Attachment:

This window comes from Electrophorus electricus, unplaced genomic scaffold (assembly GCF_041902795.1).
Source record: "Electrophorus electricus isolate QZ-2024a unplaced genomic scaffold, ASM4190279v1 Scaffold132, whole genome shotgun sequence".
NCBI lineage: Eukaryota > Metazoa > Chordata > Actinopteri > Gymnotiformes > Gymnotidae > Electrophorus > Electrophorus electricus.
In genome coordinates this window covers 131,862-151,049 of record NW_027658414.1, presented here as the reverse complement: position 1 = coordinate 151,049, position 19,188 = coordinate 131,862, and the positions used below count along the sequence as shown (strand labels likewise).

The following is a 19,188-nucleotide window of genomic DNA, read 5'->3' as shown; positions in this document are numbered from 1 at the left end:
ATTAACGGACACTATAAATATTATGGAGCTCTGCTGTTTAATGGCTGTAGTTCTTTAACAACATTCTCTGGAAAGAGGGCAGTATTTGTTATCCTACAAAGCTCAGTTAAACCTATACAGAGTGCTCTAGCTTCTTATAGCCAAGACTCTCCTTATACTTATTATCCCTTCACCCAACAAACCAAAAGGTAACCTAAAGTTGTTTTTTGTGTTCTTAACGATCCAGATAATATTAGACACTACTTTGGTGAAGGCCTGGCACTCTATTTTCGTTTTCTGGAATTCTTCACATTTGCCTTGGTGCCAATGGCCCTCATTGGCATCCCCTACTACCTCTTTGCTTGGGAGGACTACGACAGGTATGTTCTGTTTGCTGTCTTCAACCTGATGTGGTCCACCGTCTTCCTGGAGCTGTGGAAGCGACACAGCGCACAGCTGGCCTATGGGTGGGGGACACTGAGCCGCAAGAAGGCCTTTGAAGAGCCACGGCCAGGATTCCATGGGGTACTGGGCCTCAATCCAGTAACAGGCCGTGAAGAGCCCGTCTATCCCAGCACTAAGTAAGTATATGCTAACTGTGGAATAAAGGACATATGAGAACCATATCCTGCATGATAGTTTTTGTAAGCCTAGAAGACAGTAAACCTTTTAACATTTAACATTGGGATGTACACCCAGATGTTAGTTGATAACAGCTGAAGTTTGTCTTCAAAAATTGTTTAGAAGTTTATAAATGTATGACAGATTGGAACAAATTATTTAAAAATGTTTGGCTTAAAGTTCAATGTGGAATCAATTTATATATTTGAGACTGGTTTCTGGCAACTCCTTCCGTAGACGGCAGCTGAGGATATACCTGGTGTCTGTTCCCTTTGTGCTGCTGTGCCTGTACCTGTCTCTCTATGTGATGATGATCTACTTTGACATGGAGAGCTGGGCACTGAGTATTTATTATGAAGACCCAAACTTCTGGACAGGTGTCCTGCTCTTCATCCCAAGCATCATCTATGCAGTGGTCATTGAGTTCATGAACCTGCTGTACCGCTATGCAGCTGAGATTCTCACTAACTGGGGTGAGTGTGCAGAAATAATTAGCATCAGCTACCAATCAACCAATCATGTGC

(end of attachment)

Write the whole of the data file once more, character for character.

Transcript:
This window comes from Electrophorus electricus, unplaced genomic scaffold (assembly GCF_041902795.1).
Source record: "Electrophorus electricus isolate QZ-2024a unplaced genomic scaffold, ASM4190279v1 Scaffold132, whole genome shotgun sequence".
NCBI lineage: Eukaryota > Metazoa > Chordata > Actinopteri > Gymnotiformes > Gymnotidae > Electrophorus > Electrophorus electricus.
In genome coordinates this window covers 131,862-151,049 of record NW_027658414.1, presented here as the reverse complement: position 1 = coordinate 151,049, position 19,188 = coordinate 131,862, and the positions used below count along the sequence as shown (strand labels likewise).

The following is a 19,188-nucleotide window of genomic DNA, read 5'->3' as shown; positions in this document are numbered from 1 at the left end:
ATTAACGGACACTATAAATATTATGGAGCTCTGCTGTTTAATGGCTGTAGTTCTTTAACAACATTCTCTGGAAAGAGGGCAGTATTTGTTATCCTACAAAGCTCAGTTAAACCTATACAGAGTGCTCTAGCTTCTTATAGCCAAGACTCTCCTTATACTTATTATCCCTTCACCCAACAAACCAAAAGGTAACCTAAAGTTGTTTTTTGTGTTCTTAACGATCCAGATAATATTAGACACTACTTTGGTGAAGGCCTGGCACTCTATTTTCGTTTTCTGGAATTCTTCACATTTGCCTTGGTGCCAATGGCCCTCATTGGCATCCCCTACTACCTCTTTGCTTGGGAGGACTACGACAGGTATGTTCTGTTTGCTGTCTTCAACCTGATGTGGTCCACCGTCTTCCTGGAGCTGTGGAAGCGACACAGCGCACAGCTGGCCTATGGGTGGGGGACACTGAGCCGCAAGAAGGCCTTTGAAGAGCCACGGCCAGGATTCCATGGGGTACTGGGCCTCAATCCAGTAACAGGCCGTGAAGAGCCCGTCTATCCCAGCACTAAGTAAGTATATGCTAACTGTGGAATAAAGGACATATGAGAACCATATCCTGCATGATAGTTTTTGTAAGCCTAGAAGACAGTAAACCTTTTAACATTTAACATTGGGATGTACACCCAGATGTTAGTTGATAACAGCTGAAGTTTGTCTTCAAAAATTGTTTAGAAGTTTATAAATGTATGACAGATTGGAACAAATTATTTAAAAATGTTTGGCTTAAAGTTCAATGTGGAATCAATTTATATATTTGAGACTGGTTTCTGGCAACTCCTTCCGTAGACGGCAGCTGAGGATATACCTGGTGTCTGTTCCCTTTGTGCTGCTGTGCCTGTACCTGTCTCTCTATGTGATGATGATCTACTTTGACATGGAGAGCTGGGCACTGAGTATTTATTATGAAGACCCAAACTTCTGGACAGGTGTCCTGCTCTTCATCCCAAGCATCATCTATGCAGTGGTCATTGAGTTCATGAACCTGCTGTACCGCTATGCAGCTGAGATTCTCACTAACTGGGGTGAGTGTGCAGAAATAATTAGCATCAGCTACCAATCAACCAATCATGTGC